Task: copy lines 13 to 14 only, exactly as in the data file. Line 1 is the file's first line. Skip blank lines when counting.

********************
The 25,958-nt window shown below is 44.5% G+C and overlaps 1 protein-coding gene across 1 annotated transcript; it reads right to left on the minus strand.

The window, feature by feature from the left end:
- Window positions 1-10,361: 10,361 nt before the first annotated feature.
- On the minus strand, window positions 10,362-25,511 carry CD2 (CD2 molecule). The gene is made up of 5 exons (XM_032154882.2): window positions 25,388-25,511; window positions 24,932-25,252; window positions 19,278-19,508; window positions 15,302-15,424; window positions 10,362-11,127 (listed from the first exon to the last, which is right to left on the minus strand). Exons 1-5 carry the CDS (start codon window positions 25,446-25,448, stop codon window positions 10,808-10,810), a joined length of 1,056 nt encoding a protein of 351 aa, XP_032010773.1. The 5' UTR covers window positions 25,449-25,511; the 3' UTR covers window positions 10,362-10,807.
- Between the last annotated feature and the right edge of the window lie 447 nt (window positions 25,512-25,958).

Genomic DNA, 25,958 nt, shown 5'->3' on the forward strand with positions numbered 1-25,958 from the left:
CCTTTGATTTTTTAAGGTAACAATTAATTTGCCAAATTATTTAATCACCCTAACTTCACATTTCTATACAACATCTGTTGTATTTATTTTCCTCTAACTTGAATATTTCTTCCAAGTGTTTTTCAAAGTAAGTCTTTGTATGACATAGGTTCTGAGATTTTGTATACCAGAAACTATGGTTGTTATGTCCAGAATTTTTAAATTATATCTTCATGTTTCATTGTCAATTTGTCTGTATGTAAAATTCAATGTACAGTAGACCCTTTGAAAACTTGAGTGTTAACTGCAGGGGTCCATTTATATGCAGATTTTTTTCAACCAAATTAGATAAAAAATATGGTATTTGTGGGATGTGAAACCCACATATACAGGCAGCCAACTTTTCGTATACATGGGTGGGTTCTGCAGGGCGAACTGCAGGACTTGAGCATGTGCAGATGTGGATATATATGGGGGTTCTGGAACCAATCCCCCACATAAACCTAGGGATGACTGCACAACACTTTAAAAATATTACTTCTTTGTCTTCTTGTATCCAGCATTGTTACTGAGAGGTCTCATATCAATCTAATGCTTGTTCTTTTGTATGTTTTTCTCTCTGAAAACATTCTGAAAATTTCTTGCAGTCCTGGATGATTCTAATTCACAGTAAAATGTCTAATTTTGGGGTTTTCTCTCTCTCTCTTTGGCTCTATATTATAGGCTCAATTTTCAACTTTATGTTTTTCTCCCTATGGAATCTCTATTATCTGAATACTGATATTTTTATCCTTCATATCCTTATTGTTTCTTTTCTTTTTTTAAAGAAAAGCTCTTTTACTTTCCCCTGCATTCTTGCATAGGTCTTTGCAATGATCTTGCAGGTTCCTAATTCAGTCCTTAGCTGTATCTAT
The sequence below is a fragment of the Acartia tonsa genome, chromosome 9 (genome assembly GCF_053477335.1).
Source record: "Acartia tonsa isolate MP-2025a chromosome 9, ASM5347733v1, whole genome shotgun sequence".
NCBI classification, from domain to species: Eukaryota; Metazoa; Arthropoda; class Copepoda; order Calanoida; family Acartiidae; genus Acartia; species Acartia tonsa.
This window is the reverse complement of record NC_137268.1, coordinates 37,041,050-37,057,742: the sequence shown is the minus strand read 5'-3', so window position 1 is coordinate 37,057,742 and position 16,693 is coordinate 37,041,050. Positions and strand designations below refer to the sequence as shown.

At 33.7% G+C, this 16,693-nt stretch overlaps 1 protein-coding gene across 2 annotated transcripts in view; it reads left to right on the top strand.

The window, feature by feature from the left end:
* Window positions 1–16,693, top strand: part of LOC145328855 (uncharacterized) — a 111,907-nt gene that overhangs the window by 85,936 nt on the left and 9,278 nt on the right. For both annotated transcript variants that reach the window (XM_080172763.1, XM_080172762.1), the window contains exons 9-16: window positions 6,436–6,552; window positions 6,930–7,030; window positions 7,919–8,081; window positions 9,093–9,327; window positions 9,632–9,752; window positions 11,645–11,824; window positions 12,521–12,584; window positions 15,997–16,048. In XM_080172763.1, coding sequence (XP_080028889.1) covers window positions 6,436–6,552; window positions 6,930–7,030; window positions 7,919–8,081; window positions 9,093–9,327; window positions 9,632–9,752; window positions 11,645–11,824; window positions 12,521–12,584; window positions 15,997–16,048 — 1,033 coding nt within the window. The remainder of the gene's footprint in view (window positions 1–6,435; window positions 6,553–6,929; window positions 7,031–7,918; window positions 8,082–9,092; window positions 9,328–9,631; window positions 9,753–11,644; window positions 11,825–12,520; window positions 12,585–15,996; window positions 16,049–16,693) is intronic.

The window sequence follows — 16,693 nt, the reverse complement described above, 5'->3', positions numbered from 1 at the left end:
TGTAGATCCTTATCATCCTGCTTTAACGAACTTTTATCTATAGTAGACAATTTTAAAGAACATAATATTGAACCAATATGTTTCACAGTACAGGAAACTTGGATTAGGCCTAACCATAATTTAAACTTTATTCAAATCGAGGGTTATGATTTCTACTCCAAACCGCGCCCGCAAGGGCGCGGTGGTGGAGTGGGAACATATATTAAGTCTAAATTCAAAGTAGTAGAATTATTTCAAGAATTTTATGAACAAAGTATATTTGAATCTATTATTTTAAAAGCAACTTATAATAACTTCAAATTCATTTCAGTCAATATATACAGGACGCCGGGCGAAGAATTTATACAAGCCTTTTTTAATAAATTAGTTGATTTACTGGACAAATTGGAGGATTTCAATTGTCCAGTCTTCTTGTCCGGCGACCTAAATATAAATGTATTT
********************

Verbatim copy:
The window, feature by feature from the left end:
* Window positions 1–16,693, top strand: part of LOC145328855 (uncharacterized) — a 111,907-nt gene that overhangs the window by 85,936 nt on the left and 9,278 nt on the right. For both annotated transcript variants that reach the window (XM_080172763.1, XM_080172762.1), the window contains exons 9-16: window positions 6,436–6,552; window positions 6,930–7,030; window positions 7,919–8,081; window positions 9,093–9,327; window positions 9,632–9,752; window positions 11,645–11,824; window positions 12,521–12,584; window positions 15,997–16,048. In XM_080172763.1, coding sequence (XP_080028889.1) covers window positions 6,436–6,552; window positions 6,930–7,030; window positions 7,919–8,081; window positions 9,093–9,327; window positions 9,632–9,752; window positions 11,645–11,824; window positions 12,521–12,584; window positions 15,997–16,048 — 1,033 coding nt within the window. The remainder of the gene's footprint in view (window positions 1–6,435; window positions 6,553–6,929; window positions 7,031–7,918; window positions 8,082–9,092; window positions 9,328–9,631; window positions 9,753–11,644; window positions 11,825–12,520; window positions 12,585–15,996; window positions 16,049–16,693) is intronic.